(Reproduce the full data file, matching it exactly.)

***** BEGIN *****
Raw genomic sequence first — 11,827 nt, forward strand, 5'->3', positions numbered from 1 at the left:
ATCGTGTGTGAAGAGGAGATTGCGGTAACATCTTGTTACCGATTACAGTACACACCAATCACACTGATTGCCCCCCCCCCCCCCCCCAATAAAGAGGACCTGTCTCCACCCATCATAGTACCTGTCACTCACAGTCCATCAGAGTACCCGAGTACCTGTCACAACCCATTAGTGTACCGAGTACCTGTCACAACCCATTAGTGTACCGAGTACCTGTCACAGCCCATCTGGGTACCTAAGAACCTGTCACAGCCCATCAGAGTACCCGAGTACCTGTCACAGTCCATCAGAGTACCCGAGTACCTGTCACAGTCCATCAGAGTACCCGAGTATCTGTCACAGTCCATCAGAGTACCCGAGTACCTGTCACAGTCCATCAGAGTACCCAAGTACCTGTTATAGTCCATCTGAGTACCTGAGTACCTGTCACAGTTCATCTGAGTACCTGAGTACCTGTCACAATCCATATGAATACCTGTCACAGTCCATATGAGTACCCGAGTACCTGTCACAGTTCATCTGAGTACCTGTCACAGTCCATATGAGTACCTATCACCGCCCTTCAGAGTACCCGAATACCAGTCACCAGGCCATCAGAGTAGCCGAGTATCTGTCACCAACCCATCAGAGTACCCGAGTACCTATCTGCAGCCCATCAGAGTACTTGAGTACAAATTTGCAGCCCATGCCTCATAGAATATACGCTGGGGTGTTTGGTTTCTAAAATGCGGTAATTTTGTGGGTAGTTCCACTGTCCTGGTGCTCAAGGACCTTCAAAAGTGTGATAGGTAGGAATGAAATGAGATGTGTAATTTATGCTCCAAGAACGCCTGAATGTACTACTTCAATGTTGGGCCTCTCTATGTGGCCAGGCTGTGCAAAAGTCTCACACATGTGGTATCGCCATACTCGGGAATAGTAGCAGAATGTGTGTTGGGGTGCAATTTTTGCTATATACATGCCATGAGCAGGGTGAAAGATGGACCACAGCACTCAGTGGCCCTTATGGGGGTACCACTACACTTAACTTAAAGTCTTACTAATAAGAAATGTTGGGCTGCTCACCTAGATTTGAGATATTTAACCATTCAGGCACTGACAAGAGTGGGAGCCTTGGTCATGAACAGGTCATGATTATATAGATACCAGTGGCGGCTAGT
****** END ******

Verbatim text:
Raw genomic sequence first — 11,827 nt, forward strand, 5'->3', positions numbered from 1 at the left:
ATCGTGTGTGAAGAGGAGATTGCGGTAACATCTTGTTACCGATTACAGTACACACCAATCACACTGATTGCCCCCCCCCCCCCCCCCAATAAAGAGGACCTGTCTCCACCCATCATAGTACCTGTCACTCACAGTCCATCAGAGTACCCGAGTACCTGTCACAACCCATTAGTGTACCGAGTACCTGTCACAACCCATTAGTGTACCGAGTACCTGTCACAGCCCATCTGGGTACCTAAGAACCTGTCACAGCCCATCAGAGTACCCGAGTACCTGTCACAGTCCATCAGAGTACCCGAGTACCTGTCACAGTCCATCAGAGTACCCGAGTATCTGTCACAGTCCATCAGAGTACCCGAGTACCTGTCACAGTCCATCAGAGTACCCAAGTACCTGTTATAGTCCATCTGAGTACCTGAGTACCTGTCACAGTTCATCTGAGTACCTGAGTACCTGTCACAATCCATATGAATACCTGTCACAGTCCATATGAGTACCCGAGTACCTGTCACAGTTCATCTGAGTACCTGTCACAGTCCATATGAGTACCTATCACCGCCCTTCAGAGTACCCGAATACCAGTCACCAGGCCATCAGAGTAGCCGAGTATCTGTCACCAACCCATCAGAGTACCCGAGTACCTATCTGCAGCCCATCAGAGTACTTGAGTACAAATTTGCAGCCCATGCCTCATAGAATATACGCTGGGGTGTTTGGTTTCTAAAATGCGGTAATTTTGTGGGTAGTTCCACTGTCCTGGTGCTCAAGGACCTTCAAAAGTGTGATAGGTAGGAATGAAATGAGATGTGTAATTTATGCTCCAAGAACGCCTGAATGTACTACTTCAATGTTGGGCCTCTCTATGTGGCCAGGCTGTGCAAAAGTCTCACACATGTGGTATCGCCATACTCGGGAATAGTAGCAGAATGTGTGTTGGGGTGCAATTTTTGCTATATACATGCCATGAGCAGGGTGAAAGATGGACCACAGCACTCAGTGGCCCTTATGGGGGTACCACTACACTTAACTTAAAGTCTTACTAATAAGAAATGTTGGGCTGCTCACCTAGATTTGAGATATTTAACCATTCAGGCACTGACAAGAGTGGGAGCCTTGGTCATGAACAGGTCATGATTATATAGATACCAGTGGCGGCTAGT